I also didn't expect Parasite to win until it won Best Director. When it captured that, I pronounced to my Oscar party that it just won Best Picture. My heart was with 1917, but I knew that film had lost. "How do you know?" They asked. I responded, "It's simple math really. 1917 hasn't won any of the big awards, and this movie has. Parasite has to be Best Picture. Also, Best Director is very central to a film. It's a rare thing that a movie doesn't get Best Director and goes on to get Best Picture."

Parasite deserved its win. I watched it two hours before the Academy Awards. It's a dark and depressing movie that sits with you after you've watched it. This is a tone that many Asian movies tend to take. Income inequality is awful, people. The lives portrayed in Parasite are horrifying, and I'm glad I don't have a life that's like that.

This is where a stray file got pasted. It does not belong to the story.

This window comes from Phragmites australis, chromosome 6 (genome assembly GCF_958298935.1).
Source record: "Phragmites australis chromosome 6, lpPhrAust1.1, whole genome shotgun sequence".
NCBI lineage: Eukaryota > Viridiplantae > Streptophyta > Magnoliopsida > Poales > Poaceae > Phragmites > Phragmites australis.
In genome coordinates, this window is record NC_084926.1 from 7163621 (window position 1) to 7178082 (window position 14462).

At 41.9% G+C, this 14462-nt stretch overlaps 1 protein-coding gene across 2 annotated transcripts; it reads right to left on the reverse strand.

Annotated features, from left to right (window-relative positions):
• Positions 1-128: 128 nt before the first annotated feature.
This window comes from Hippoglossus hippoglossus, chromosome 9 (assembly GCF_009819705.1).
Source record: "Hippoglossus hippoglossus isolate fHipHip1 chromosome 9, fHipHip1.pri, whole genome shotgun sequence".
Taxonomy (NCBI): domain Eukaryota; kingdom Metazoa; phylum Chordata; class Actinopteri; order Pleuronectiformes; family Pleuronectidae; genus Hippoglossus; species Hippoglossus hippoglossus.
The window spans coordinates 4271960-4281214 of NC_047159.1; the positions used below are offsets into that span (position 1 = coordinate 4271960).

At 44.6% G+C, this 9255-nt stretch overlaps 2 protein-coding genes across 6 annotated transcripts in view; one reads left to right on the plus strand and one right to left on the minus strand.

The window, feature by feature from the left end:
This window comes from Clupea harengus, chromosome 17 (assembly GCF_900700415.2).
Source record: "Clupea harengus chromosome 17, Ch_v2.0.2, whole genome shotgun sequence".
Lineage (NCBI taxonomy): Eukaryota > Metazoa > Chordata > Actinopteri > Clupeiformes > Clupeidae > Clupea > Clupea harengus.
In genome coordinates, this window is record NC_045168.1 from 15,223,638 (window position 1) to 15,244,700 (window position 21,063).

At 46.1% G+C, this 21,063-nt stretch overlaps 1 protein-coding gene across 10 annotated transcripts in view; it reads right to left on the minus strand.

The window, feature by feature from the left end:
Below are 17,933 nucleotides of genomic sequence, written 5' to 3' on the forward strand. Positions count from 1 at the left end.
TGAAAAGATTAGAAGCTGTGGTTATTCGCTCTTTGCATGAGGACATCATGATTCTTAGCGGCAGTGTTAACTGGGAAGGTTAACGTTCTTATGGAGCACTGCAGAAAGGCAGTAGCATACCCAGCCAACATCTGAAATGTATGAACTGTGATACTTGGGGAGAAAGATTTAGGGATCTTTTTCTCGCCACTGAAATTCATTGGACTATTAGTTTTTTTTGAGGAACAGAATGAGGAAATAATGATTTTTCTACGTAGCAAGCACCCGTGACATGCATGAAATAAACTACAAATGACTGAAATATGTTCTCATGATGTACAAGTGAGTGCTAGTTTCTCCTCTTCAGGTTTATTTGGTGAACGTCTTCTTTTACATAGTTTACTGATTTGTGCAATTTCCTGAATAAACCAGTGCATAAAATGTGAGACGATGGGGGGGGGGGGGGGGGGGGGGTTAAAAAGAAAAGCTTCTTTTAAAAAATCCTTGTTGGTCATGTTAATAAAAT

I watch the Academy Awards every year, but its definitely evolving, and it's becoming more inclusive. I think barriers are coming down everywhere, especially with the rise of social media and the rise of independent streaming studios like Amazon and Netflix. Television is becoming more relevant, and movie theaters less so. I wonder if we'll ever see a YouTube influencer like PewDiePie on the stage in a tracksuit giving out an Academy Award to someone. Oh how times have changed.

Assorted Musings:

1) I wish I'd seen Dwayne Johnson. Was he even there? He's like the biggest star in the world. He's probably too busy marketing Termana Tequila, which is his vehicle to becoming a billionaire. George Clooney stumbled into this thing too, which is probably Dwayne Johnson's inspiration for an intentional business choice to use his star power to sell high quality tequila for a price everyone can afford.

2) I miss the Oscars having a host. Now we get ramblings like the one Maya Rudolph and Kristin Wiig delivered. Those were painful to watch and decidedly not funny.

3) I disagree with Martin Scorsese who said publicly that Marvel movies are not real movies. He's a dinosaur marching off to his tar pit, and it really shows in that The Irishman won nothing of its ten nominations.

4) Luke Perry and Sid Haig (House of 1000 Corpses) should have been in the Memoriam tribute.